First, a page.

Friday, February 04, 2011

Pakistan Shmakistan

When talking about options for Afghanistan, you can't forget Pakistan. As everyone knows, the level of security in Afghanistan is dependent on the level of security in Pakistan, a political conundrum that has been plaguing policy officials for years. The U.S. has gone to great lengths to acquire Pakistani cooperation in denying safe havens to those who are fighting coalition forces in Afghanistan, but to this day the AfPak border is still more a jurisdictional concept than an effective barrier to insurgents. Senior policy officials, from the White House to the Joint Chiefs of Staff, are all united in involving Pakistan in a way that will hasten the withdrawal of coalition forces. Clearly, there is no victory in Afghanistan without securing Pakistan as well.

Oh wait, maybe not. Lieutenant General David Rodriguez, the second-most senior commander in Afghanistan, recently claimed that U.S. and NATO "could succeed in the war even if Pakistan refused to shut down [its] lawless frontier sanctuary that militants use for staging attacks on forces across the border." Rodriguez is the one in charge of the "day-to-day fighting in Afghanistan" so I'm compelled to hear him out. He points out that because Taliban forces sustained such heavy losses this past year, they will more likely shift their focus of attack from military forces to public officials. Such a diminished force would probably be unable to pose a significant military challenge. In short, if Pakistan doesn't want to help, that's fine.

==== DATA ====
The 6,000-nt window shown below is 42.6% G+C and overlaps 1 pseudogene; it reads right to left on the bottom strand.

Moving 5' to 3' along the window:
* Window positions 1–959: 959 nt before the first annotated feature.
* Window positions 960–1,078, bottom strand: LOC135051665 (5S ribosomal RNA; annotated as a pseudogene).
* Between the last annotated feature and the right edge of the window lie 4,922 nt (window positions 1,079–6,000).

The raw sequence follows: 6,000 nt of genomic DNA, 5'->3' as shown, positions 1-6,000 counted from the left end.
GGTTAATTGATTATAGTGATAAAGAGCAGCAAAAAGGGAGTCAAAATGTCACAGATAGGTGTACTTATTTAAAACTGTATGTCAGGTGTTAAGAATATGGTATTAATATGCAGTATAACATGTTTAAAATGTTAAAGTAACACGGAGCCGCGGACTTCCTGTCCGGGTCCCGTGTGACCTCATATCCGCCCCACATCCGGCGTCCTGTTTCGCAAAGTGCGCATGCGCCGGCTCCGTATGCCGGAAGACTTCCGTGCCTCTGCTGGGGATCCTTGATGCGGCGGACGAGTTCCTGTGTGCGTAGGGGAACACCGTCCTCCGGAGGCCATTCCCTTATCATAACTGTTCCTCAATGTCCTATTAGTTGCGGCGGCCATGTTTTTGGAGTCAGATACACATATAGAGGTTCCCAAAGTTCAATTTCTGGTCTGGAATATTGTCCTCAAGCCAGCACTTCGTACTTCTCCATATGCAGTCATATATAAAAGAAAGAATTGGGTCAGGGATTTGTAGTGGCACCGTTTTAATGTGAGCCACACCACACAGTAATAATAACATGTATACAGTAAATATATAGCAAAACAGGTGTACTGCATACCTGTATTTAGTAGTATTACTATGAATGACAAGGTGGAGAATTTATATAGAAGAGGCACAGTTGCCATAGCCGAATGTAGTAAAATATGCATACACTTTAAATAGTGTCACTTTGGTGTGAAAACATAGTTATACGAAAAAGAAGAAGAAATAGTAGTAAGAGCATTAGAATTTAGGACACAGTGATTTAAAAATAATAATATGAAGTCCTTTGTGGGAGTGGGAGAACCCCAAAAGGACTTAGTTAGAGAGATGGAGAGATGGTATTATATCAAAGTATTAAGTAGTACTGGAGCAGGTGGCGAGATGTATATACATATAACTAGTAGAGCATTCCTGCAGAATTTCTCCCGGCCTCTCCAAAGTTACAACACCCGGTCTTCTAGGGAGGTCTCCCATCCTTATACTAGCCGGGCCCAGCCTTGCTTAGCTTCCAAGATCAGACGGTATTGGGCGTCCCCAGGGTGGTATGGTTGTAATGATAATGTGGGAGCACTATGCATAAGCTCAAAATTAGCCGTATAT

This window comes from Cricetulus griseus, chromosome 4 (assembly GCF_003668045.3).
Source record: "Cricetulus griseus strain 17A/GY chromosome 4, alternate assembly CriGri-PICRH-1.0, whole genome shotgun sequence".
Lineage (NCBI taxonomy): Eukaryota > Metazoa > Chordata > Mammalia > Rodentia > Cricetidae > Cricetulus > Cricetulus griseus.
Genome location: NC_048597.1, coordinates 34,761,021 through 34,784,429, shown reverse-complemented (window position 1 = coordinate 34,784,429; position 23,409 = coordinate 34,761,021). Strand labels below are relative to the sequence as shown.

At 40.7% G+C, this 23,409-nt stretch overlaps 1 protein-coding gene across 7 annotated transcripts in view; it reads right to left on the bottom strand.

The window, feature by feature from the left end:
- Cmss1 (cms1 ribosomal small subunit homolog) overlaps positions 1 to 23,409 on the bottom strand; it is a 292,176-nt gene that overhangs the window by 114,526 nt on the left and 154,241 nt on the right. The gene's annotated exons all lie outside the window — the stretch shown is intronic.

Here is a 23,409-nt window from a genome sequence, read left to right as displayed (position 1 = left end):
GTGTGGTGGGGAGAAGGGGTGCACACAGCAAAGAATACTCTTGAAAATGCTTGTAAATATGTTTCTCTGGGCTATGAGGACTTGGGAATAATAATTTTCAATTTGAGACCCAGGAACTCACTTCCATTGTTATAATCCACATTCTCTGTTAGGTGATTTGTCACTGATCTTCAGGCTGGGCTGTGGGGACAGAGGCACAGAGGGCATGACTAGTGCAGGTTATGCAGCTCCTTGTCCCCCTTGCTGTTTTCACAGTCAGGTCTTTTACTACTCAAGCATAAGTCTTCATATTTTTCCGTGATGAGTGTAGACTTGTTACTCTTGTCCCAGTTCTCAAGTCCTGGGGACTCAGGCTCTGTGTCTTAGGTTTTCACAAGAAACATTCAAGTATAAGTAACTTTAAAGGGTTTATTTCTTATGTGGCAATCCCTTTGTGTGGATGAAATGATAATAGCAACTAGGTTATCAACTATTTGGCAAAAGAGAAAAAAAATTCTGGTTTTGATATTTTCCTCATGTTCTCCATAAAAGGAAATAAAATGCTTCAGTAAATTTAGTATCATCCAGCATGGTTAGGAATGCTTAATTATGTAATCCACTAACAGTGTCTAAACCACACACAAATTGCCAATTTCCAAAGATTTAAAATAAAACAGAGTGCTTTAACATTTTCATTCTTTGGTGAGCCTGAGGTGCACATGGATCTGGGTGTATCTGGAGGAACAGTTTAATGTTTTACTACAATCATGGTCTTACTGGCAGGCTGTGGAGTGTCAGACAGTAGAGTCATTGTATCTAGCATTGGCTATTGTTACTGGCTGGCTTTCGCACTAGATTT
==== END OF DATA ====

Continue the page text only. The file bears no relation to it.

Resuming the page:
General Rodriguez's comments also highlight the unintended benefit of Pakistan's inability to secure the tribal regions: drones are better at finding insurgents when they are concentrated in one place. North Waziristan may be a lawless safe haven for insurgents, but "safe" may not be a good word for it, since U.S. drone strikes are becoming more frequent there. Few people would characterize the daily chance of fiery death from above as "safe."

Furthermore, clashes between Afghan and Pakistani security forces have increased due to accusations that both sides are corrupt and are allowing insurgents to cross the border unhindered. Just two days ago, a firefight (including MORTARS) broke out along the border that resulted in the death of a Pakistani soldier. Both sides blame the other for shooting first.

I have a kooky idea: if you're guarding the border, guard the freaking border. Don't guard the other guards. See this video for more on guards.

What do YOU think, dear reader? Is victory in Af dependent on Pak?

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